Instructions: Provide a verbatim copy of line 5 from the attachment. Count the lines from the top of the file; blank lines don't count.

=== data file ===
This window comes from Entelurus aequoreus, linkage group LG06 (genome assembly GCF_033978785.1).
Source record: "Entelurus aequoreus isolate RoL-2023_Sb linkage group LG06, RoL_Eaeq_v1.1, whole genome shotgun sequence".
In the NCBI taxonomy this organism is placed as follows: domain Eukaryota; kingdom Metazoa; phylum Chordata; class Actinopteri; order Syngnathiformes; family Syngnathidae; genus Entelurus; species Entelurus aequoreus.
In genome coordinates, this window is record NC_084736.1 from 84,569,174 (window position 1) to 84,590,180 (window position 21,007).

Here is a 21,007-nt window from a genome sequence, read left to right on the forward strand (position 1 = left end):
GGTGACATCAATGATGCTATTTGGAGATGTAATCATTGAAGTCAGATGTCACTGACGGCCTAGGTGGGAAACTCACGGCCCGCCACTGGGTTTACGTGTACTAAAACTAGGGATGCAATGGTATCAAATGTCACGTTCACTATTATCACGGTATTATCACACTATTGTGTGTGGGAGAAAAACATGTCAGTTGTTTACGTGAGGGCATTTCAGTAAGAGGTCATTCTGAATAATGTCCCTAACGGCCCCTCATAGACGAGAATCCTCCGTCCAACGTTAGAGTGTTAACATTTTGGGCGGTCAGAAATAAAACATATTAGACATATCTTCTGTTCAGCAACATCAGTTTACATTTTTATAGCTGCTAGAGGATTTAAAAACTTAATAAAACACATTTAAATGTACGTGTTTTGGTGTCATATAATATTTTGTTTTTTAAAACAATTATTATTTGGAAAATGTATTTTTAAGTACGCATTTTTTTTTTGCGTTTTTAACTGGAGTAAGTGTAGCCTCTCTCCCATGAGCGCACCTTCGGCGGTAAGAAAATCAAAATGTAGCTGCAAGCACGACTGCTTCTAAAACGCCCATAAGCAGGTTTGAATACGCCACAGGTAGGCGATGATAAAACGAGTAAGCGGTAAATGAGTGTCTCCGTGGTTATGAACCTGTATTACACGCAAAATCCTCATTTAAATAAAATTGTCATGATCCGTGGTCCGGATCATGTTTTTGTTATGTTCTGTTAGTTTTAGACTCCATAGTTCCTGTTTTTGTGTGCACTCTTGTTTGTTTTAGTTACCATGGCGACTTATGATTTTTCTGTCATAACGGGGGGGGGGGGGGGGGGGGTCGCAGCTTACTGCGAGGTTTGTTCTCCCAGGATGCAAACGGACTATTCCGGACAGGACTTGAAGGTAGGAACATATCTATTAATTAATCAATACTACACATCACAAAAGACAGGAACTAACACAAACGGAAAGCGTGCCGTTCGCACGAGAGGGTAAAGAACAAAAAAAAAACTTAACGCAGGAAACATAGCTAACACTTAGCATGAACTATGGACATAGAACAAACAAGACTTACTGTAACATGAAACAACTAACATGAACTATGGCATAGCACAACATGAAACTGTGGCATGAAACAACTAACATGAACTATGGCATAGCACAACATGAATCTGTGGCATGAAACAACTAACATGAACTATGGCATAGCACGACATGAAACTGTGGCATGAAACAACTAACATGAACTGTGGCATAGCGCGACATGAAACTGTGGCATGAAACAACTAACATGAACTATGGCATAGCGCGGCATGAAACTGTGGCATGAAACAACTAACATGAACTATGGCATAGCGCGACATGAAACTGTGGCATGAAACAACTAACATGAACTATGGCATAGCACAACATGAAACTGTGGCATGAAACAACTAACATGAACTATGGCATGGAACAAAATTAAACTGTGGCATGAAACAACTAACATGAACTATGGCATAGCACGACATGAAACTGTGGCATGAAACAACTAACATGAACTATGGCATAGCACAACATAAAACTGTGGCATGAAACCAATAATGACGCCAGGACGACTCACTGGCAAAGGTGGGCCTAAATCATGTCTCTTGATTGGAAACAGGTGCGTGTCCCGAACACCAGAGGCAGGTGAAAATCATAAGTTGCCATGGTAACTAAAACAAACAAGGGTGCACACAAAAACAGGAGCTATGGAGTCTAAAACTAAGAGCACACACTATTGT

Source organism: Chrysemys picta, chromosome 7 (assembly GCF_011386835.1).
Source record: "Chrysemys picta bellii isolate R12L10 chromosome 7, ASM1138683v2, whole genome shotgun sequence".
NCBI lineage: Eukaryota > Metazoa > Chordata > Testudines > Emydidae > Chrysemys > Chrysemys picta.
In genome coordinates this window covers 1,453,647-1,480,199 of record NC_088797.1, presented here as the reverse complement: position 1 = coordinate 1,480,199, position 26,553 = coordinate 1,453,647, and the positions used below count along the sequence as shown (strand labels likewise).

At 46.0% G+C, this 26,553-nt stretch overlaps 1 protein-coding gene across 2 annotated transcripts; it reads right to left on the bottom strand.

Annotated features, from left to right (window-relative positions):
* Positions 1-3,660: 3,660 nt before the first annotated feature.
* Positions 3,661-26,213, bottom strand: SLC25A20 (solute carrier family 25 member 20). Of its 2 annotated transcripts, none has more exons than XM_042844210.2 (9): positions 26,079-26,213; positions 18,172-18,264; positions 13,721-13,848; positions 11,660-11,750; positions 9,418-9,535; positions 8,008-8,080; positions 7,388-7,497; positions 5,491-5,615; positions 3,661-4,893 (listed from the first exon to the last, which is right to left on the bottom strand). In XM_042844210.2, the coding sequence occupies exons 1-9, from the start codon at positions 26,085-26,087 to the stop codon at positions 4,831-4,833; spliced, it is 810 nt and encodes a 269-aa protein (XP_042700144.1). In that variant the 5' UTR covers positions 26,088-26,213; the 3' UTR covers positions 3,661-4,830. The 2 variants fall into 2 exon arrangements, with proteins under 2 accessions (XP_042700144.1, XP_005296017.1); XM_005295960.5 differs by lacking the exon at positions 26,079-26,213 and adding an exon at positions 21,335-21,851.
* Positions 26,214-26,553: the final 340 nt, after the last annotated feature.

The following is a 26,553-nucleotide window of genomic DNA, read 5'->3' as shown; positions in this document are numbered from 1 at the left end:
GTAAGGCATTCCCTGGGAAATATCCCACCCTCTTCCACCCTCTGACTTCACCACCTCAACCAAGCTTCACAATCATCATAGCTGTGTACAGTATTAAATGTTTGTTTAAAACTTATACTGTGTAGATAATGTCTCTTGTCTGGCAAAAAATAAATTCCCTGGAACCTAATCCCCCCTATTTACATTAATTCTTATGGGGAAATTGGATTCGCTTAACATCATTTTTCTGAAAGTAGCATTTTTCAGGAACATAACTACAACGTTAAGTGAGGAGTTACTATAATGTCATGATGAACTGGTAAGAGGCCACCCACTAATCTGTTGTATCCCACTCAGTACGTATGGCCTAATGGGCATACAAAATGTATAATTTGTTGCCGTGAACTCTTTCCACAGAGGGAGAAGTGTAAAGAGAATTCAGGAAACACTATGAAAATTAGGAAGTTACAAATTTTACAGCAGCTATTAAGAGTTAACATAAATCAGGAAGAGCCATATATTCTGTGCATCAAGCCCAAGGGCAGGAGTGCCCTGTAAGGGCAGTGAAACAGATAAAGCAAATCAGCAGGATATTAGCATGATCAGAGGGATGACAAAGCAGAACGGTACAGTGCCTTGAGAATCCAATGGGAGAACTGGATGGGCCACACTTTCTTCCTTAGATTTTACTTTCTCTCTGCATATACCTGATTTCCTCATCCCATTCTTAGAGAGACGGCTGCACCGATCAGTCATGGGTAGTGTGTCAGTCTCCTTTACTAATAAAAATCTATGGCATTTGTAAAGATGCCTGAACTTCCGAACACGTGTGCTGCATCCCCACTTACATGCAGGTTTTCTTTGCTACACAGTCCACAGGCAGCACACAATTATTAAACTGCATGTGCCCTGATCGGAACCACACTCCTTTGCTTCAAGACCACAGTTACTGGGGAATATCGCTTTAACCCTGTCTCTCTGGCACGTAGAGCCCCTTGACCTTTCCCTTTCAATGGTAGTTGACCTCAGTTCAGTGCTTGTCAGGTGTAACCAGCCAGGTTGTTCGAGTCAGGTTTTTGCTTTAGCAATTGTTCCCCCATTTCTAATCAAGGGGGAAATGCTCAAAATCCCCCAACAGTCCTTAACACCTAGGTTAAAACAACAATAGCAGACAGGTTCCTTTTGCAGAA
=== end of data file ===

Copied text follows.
Here is a 21,007-nt window from a genome sequence, read left to right on the forward strand (position 1 = left end):